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FROM THE HILL


FEDERAL IMPLICATIONS The divided Congress will likely be embroiled with intense oversight hearings from the House looking into the Administration. By 2020, attention will likely shift to the Presidential election, with as many as eight senators potentially running for president. From a lawn care perspective, we anticipate the potential for increased scrutiny and potentially onerous leg- islation from the House on lawn care products that should not gain traction in the Senate. From a labor shortage issue, any H-2B provisions will be difficult without serious immigration reforms that will be demanded by the Democratic-controlled House.


STATE GOVERNOR AND LEGISLATURE RESULTS On Election Day, 36 states held gubernatorial elections. Prior to the elections the Republican party held a significant 34–16 advantage in states with a sitting Republican governor. Democrats had a strong night and flipped seven states from Republican to Democrat, narrowing state gover- norships to a 26–23 Republican major- ity. States that flipped and now have Democratic governors are: Illinois, Kansas, Maine, Michigan, Nevada, New Mexico and Wisconsin.


In addition to the gubernatorial


races, several state legislative chambers changed partisan control. Prior to the elections, 25 states had a Republican trifecta of control while only eight had a Democratic trifecta, leaving 17 states with a partisan split between either the chambers and/or the governor. The Democrats again had a strong night and now have a Democratic trifecta in 15 states while the Republicans trifecta was reduced to 21, leaving 14 states with a partisan split. States that now have a Democratic trifecta include: Colorado, Connecticut, Illinois, Maine, Nevada, New Hampshire and New York.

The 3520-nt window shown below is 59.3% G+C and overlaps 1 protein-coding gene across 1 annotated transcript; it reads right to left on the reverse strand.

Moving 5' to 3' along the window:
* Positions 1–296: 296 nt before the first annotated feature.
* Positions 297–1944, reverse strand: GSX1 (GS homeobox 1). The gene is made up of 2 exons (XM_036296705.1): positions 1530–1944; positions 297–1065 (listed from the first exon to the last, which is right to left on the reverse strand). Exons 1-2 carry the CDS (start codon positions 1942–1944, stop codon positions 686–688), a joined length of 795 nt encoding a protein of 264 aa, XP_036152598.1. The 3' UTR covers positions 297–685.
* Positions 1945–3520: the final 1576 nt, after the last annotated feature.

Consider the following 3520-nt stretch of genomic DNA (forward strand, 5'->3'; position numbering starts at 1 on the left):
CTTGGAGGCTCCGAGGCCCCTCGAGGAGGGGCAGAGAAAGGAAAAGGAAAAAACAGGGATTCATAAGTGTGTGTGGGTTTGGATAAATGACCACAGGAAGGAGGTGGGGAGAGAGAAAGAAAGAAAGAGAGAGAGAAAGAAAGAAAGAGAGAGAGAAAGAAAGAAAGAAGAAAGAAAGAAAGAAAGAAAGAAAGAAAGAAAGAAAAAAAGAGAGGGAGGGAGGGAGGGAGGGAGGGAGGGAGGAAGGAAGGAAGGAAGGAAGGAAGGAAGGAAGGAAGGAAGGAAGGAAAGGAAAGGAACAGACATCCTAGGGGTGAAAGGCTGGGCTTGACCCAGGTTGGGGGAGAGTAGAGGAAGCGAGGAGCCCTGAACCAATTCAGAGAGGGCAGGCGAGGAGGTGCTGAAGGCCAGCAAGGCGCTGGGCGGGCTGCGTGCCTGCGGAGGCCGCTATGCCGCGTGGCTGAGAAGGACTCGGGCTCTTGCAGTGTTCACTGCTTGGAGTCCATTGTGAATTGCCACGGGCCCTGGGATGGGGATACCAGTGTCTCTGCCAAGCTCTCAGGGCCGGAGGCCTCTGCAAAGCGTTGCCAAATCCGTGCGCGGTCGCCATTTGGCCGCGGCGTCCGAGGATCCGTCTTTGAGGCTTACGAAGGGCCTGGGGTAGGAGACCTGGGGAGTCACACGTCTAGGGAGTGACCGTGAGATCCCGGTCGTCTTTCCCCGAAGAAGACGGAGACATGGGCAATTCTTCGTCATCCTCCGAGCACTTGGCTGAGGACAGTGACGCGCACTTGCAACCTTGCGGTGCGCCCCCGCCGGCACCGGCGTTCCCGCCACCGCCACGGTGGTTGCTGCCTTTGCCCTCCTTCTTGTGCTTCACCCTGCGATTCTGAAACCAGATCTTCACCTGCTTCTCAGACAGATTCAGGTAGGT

STATE IMPLICATIONS In 21 states, there are both Republican governors and Republican majority legislatures. Democrats have full state control now in 14 states. What is most troubling are the states that now have a Democratic trifecta of control. Many of these states are in areas where we have seen onerous legislation pro- posed in the past that would ban the use of lawn care products that are vital to our industry. In addition to lawn care issues, we anticipate a heavy dose of legislation concerning minimum wage increases, sales tax on landscape services and regulatory proposals that could be burdensome to our industry.


From a lawn care perspective, we antic- ipate the potential for increased scrutiny and potentially onerous legislation from the House on lawn care products that should not gain traction in the Senate. From a labor shortage issue, any H-2B provisions will be difficult without serious immigration reforms that will be demanded by the Democratic- controlled House.


NATIONAL ASSOCIATION OF LANDSCAPE PROFESSIONALS 31


Become an Industry


Advocate This year more than ever we will need increased engage- ment and involvement at the grassroots level to reintroduce our industry as stewards of the environment and economic engines in our communities. We strongly encourage you to sign up for the NALP Advocacy Contact Team (ACT) today to be leader for the land- scape industry in your community. Please contact Bob Mann at bob@landscape professionals.org for more information.


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